Radio Intrigue with Don Schimmel


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Glenn Hauser's DX Listening Digest

Glenn Hauser's Continent of Media

Don Schimmel's Radio Intrigue

Joe Carr's Tech Notes

Radio Basics

Frequency vs. Wavelength

Modes and Modulation

Call Sign Prefixes

UTC/GMT Conversion

Radio Terms

Shortwave Radio

Introduction to Shortwave Listening

Tuning 150 kHz to 30 MHz

Selecting a Shortwave Radio

Reporting and QSLs

Receiver Reference

Modern Shortwave Receiver Survey

Favorite Tube-Type Shortwave Receivers

Scanner Monitoring

Introducing the "Action Bands"

The World Above 30 MHz

Selecting a Scanner

National Scanner Frequency Guide

Other Radio Hobbies

Ham Radio

AM Band DXing

Longwave DXing

Clandestine Radio

Pirate Radio

Numbers Stations


Radio Links

Shortwave Listening

Radio Clubs

International Broadcasters

Scanner Listening

Ham Radio

Web-Controlled Radios


Universal Radio

Top of Page

Report #044 10/01/04

RETURN - As the cowboy said when he remounted his horse, "I am back in the saddle again". A lengthy bout with medication side effects kept me on the sick list for many months. My Doctor continued to tweak my RXs and that solved the problem. I was able to discontinue two RXs and another was cut in half. I hope I can now continue preparing frequent reports.

NAVIGATIONAL BEACONS - It had been a long time since I had monitored any beacons. On a recent trip to Ocean Pines, MD I thought it would be a perfect opportunity to search for beacon transmissions in the Atlantic Coast area. I check WWV frequencies and was not encourage because extremely bad conditions were indicated throughout the bands. I tried anyway and in over an hour I only heard two beacons. RNB, Millville NJ on 363 kHz and OX, Ocean City, MD on 407 kHz. Upon my return to West Virginia, I found reception conditions had vastly improved. In just 40 minutes of monitoring I found 37 beacons in the frequency span of 265 kHz to 514 kHz. A much more pleasing result.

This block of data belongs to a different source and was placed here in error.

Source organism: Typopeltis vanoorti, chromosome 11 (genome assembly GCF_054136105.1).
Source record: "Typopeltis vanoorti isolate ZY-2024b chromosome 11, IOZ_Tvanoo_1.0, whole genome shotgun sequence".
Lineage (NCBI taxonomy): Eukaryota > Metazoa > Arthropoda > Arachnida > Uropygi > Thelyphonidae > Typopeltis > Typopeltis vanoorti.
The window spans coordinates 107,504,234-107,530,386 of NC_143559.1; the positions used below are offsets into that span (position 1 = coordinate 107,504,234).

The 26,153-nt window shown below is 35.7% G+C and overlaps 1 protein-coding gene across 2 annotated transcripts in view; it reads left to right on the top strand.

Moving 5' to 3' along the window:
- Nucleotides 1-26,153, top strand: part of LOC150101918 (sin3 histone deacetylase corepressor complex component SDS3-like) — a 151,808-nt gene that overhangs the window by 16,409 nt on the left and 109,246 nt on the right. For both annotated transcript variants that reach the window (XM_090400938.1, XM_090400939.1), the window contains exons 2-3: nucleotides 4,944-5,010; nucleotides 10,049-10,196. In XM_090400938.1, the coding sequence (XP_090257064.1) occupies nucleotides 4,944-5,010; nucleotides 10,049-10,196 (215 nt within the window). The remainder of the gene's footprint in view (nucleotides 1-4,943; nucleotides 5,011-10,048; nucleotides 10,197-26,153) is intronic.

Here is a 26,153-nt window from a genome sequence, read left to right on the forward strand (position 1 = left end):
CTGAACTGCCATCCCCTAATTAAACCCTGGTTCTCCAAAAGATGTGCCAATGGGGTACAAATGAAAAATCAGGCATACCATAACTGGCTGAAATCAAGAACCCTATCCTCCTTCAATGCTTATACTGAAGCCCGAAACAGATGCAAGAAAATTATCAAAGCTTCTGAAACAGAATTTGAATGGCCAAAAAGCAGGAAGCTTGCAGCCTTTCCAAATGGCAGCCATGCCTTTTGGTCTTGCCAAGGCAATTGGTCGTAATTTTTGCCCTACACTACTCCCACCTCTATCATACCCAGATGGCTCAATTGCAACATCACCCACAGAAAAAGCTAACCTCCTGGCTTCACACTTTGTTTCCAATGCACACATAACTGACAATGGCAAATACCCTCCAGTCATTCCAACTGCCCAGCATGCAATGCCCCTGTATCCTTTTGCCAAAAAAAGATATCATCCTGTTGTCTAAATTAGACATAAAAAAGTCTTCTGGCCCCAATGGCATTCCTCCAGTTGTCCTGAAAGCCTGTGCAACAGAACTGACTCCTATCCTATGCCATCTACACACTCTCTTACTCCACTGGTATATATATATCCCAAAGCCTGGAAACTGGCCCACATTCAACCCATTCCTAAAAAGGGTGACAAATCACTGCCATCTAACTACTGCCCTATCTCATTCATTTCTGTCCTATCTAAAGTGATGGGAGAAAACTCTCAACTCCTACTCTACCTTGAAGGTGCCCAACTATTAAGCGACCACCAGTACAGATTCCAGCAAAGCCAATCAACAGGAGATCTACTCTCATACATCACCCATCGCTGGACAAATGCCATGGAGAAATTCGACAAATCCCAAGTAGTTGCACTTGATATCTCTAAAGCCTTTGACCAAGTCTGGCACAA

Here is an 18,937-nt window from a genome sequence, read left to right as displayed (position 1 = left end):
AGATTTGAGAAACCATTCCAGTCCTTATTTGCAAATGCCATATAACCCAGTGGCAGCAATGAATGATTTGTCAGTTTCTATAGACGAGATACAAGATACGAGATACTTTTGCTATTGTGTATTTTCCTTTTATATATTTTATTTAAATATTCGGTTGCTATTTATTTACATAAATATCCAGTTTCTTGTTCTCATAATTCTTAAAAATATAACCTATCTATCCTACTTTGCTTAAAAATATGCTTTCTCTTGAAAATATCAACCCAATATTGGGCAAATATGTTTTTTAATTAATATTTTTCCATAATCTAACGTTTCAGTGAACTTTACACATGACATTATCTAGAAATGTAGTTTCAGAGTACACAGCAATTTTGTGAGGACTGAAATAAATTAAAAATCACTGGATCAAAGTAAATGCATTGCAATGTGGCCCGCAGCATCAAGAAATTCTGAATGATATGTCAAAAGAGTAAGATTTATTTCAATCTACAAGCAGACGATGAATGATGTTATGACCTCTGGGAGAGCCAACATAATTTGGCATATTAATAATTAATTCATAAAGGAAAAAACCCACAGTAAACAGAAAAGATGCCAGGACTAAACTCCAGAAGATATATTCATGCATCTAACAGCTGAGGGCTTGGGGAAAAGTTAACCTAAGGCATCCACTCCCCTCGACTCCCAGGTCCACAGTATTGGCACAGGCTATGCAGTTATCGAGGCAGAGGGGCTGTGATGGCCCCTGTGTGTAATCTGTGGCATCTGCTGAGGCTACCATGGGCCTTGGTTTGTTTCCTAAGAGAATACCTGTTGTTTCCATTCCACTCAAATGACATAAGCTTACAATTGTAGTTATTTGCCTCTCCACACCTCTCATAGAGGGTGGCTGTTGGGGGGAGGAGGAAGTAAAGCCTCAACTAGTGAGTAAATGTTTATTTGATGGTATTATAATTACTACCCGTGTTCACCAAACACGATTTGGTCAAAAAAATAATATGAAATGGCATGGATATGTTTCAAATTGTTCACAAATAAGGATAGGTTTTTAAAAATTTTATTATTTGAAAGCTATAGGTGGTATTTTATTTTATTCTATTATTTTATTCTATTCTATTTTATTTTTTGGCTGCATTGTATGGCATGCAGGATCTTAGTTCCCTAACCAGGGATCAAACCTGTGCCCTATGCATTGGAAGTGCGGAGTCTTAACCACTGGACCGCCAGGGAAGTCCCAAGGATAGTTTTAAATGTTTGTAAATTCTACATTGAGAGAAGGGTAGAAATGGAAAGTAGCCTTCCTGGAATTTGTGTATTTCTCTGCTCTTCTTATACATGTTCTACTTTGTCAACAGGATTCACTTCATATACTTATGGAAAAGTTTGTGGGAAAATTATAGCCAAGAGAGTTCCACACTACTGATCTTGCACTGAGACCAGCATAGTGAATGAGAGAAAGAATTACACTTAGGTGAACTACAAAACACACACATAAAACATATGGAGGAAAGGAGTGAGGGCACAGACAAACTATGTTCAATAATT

FOREIGN LANGUAGE EQUIVALENTS - If you need to determine the foreign word for an English word check out the online dictionaries on www.majstro.com. There are some 37 languages available from Africans through Zulu.

NOTICE - The next running of the annual SWL Winter Festival is scheduled for 11-12 March 2005 in Kulpsville, PA.

CELL PHONE INTERFERENCE - Numerous Public Safety communications systems around the country are experiencing serious interference from adjacent Cell Phone frequencies. An AP item described the situation as very dangerous because police officers and firefighters are often unable to call for assistance due to the interference. An example given was if a radio contact is attempted on 850 MHz and is near a cell phone tower which is broadcasting on 851 MHz, the radio signal can be blocked and the message not received by the intended recipient(s). According to the article, Nextel Communications cell phone systems have cause a major part of such interference and steps were to be taken to correct the situation.

EMERGENCY ALERT CODES - Ever wonder what the abbreviations were that appear in Emergency Alert System broadcast messages? A list of the codes can be obtained from www.nws.noaa.gov/os/eas_codes.htm

End of Report

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2004 Don Schimmel.